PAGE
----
How to have a crappy marriage

Publicly degrade your spouse

My ex-husband once had a group of guy friends over. They were playing a board game, so my ex-husband asked me to get the guys some drinks. When I said, “Sure” he looked at the guys and said, “See, didn’t I train her well!”

I was totally humiliated. I am not a dog. He was not my father. If you want a miserable marriage, make fun of your spouse. If you want a terrible marriage, mock your spouse in public.

Megaphone optional

 Hold onto past grievances

My favorite thing to do to my ex-husband was hold onto any error he ever committed.

He forgot my grad school graduation day. I held onto that for at least two years.

He didn’t get me anything for my birthday. I held onto that for at least three years.

I asked him to wash the dishes, and he didn’t. I held onto that for a few months.

Eventually, I held onto so many things that the resentment was untenable. This person I had loved became this person I could no longer stand to be around. If you want to hate your spouse, hold onto everything. Let it burn the inside of you until you melt.

He held onto resentment…

Blame your spouse for everything

During her one hour rant, Mrs. Crankybutt said to me, “I’m grounded. I’ve got my stuff figured out. But my husband – he needs to work on his issues.”

Mrs. Crankybutt. Is. A. F$%@&#$. Idiot.

Everyone has issues. Every person can improve him/herself.

My husband has the habit of leaving his clothing all over our house. I was once going to tell him to pick his pants up, but then I looked down and saw a clustering of my shoes surrounding his pants. I was so focused on what he was doing wrong, that I didn’t see my own stuff cluttering up our space.

If you want to dream of slapping your spouse, live in the ever-lasting denial that you don’t have any issues. Focus on all of your spouse’s flaws, and make sure to rub them in. Never take that log out of your eye, but focus on the stick in your spouse’s eye.

Kermit knows. He knows.

Don’t make your marriage a priority

Without asking me, my ex-husband told me he was going to go to law school. He then moved six hours away, and devoted all of his time to school. If I wanted a date night, law school came first. If I wanted to just see him, law school came first. After three years of not making me a priority, my ex-husband was no longer a priority for me.

I once heard of a couple that got a divorce because the husband wanted to play softball six nights a week, and the wife wanted him at home.

Some marriages are broken by alcohol and others by drugs. But most marriages break because one or both spouses make something else a priority – and they make it a priority for a long time.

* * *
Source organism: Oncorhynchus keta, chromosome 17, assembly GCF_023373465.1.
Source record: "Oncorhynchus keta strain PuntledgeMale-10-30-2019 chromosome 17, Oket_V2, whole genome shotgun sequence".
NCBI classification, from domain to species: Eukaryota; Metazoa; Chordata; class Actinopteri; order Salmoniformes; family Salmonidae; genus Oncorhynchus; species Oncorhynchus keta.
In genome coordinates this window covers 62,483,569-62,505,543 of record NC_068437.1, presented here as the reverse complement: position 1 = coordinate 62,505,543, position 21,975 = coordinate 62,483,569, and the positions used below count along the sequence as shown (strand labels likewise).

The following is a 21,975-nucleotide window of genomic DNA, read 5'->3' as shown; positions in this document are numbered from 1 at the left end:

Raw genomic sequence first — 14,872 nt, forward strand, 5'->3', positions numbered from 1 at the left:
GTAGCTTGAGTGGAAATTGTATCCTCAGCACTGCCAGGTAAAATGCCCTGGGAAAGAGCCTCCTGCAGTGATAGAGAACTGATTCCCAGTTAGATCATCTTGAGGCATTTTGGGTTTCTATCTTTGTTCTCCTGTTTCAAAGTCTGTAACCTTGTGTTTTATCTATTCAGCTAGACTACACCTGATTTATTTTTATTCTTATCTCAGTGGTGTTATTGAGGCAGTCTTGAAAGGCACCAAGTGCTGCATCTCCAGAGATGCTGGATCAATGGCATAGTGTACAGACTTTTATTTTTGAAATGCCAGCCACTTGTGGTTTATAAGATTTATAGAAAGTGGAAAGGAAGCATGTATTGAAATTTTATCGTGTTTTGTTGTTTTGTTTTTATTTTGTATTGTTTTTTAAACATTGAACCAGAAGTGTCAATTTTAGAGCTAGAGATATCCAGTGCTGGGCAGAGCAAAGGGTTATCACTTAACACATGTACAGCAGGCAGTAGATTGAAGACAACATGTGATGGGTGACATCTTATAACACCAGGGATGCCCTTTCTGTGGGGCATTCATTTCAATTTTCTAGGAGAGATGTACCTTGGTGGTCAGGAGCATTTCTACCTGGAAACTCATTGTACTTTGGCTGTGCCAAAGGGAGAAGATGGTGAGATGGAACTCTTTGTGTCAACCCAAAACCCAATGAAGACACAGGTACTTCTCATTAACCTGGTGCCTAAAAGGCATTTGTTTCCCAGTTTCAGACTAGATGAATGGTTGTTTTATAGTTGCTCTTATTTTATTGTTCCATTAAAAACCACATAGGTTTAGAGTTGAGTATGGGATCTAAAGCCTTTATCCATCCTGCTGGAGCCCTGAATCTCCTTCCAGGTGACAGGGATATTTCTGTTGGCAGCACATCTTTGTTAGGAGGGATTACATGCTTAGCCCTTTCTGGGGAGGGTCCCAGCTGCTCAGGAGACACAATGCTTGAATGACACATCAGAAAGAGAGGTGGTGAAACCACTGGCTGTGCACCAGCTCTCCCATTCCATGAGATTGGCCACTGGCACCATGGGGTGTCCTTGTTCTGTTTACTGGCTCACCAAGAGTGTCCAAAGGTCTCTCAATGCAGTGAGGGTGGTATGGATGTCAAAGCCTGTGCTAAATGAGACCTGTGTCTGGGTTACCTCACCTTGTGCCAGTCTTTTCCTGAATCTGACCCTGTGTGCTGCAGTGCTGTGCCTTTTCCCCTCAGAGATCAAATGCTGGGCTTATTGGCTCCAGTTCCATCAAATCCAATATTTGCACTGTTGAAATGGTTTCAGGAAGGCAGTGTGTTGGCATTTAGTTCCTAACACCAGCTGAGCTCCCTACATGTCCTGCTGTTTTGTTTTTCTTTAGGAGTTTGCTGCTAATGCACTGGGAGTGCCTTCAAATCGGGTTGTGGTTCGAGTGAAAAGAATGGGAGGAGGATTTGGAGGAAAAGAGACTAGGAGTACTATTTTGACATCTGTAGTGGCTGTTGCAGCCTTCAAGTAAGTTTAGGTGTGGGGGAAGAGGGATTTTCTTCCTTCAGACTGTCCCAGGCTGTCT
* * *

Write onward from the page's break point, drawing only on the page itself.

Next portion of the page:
If you too would like your marriage to break, prioritize other things above your marriage.

Also available with “I HATE My Wife”

May you all live crappily ever after!


The girl with the perfect marriage

Addition as of 6/24

Disclaimer: “Mrs. Crankybutt” is a fictitious character compiled from multiple recent events, and does not depict any one person. 

On losing my independence…

When I was in eighth grade, my history teacher once told the entire class “Stephanie, the day you are married I am going to come to your wedding and when the preacher asks who objects I am going to say ‘I object!  I object!  No one should ever ever marry this woman.  She is impossible to deal with.”

The first time I had a boyfriend, I can remember discussing the news with a girl in choir.  The girl was shocked that I was dating someone and I remember her saying “What?  You have a boyfriend?  But you are so independent.”

Once at dinner my mother and two brothers took a vote on who would be the last to get married.  Everyone unanimously voted that I would be the last to get married because “Stephanie is the most independent.  She just doesn’t need anyone.”

My entire life is spattered with little stories about being telling me I was independent.  Although some of the stories were funny or sweet, a few pointed to the dangers of always acting alone.  We are a country that praises ourselves on being independent.  We are told to free ourselves from being oppressed.  Heck, we even give the entire nation a day off from work to celebrate being free from control.  As I have learned along the way, being independence is not without its flaws.